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Dome - It's a Wrap

Dome April 2013

It's a Wrap

Date: April 15, 2013


elevator image Sibley
Sibley’s elevator interiors showcase staff members—and their clean hands. This version features, from left, Constance Roby, mammography technologist, Sullivan Breast Center; Barbara Orski, volunteer; Porcia Francis, imaging services representative; Selamawit (Selam) Belay, clinical staff pharmacist; Joyce Scott, clinical associate, medical oncology/infusion; and Mark Abbruzzese, chair, infection control and prevention committee.

Elevators have long been the domain of chance encounters, people-watching and daydreaming. But as the doors close inside Sibley Memorial Hospital’s 10 elevators, a new distraction will compete for riders’ attention.

And that’s exactly the point of Sibley’s new hand hygiene campaign. The “vinyl wrap”—to use the parlance of the advertising industry—on interior elevator doors showcases employees who champion vigilance about using soap and water and/or hand sanitizer to fight germs and protect patients.

The idea originated with a group of Sibley executive team members who visited a Los Angeles hospital, where they observed a similar elevator wrap campaign on hand hygiene. On their return, the executives shared their enthusiasm for duplicating the project at Sibley. Though the idea won instant favor, the first set of designs didn’t include people, which troubled Sibley President Chip Davis. “We need our own real employees pictured on the elevators,” he says. “This is a great opportunity for staff to come together from across disciplines, at all levels.”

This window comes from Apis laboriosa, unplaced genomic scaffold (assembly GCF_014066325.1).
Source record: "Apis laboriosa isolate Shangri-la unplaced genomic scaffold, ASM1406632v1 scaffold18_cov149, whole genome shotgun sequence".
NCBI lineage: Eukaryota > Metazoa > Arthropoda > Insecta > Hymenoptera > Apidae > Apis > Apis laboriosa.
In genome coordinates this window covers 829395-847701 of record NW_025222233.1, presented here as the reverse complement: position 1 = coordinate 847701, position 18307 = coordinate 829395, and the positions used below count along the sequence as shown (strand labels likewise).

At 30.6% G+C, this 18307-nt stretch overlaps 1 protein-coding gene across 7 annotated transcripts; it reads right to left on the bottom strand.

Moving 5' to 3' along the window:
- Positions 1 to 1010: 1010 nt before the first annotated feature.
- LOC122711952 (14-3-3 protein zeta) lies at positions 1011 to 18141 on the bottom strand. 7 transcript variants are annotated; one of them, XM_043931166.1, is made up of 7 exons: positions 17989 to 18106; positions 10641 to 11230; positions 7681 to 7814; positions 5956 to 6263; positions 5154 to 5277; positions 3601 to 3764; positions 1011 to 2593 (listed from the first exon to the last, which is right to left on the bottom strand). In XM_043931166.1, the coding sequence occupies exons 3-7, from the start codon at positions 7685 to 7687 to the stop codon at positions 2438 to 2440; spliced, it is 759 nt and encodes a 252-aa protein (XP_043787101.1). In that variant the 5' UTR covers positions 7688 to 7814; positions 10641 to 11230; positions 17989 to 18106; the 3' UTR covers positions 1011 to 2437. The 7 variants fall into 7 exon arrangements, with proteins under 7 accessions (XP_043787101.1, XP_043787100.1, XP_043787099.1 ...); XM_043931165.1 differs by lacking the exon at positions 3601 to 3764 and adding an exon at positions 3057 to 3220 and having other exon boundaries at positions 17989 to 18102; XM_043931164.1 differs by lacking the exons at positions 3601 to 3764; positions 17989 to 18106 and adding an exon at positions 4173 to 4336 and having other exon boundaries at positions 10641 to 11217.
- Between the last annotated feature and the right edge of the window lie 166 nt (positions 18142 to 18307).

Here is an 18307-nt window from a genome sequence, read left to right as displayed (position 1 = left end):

And so, with extensive coordination from Sibley’s public relations and marketing staff as well as department heads, the elevator vinyl project got under way. Participants in the photo shoots included hand hygiene champions from nursing, education and training, finance, pharmacy, medical oncology, and security, among others.

The elevator wrap is the culmination of a series of efforts to raise awareness about keeping Sibley staff focused on hand hygiene and preventing infection. A poster campaign debuted in October 2012, urging staff members, patients and visitors to perform hand hygiene before entering each unit. To reinforce the message, small, colorful vinyl clings were placed on the mirrors in patients’ bathrooms to remind people to wash their hands. The strategy, says PR and marketing specialist Tiffany Payne, “is to have as many visual cues as possible.”

During that same period last fall, patients were invited to report hand hygiene compliance by Sibley staff in outpatient areas, including imaging, the breast center, endoscopy and the ambulatory surgery center. Internal “secret shoppers” have also been tracking compliance.

These efforts appear to be paying off. For the last quarter in 2012, outpatient units reached 95 percent compliance, with more than 1,300 observations, surpassing the Johns Hopkins Medicine goal of 90 percent. Inpatient hand hygiene compliance at Sibley remains stellar within JHM—at 96 percent in December 2012 and surpassing Sibley’s goal of 85 percent in eight consecutive months.

Joyce Scott, clinical associate in medical oncology/infusion, was among those asked to participate in the photo shoots. Noting that the group had fun and that the experience “felt productive,” Scott says the vinyl makes an important statement. “Hopefully,” she says, “others who see us with our outstretched clean hands will get the message [that we care about] the welfare of our patients.” Indeed, Sibley officials expect the campaign to trigger more than a few positive elevator moments.

—Judy F. Minkove

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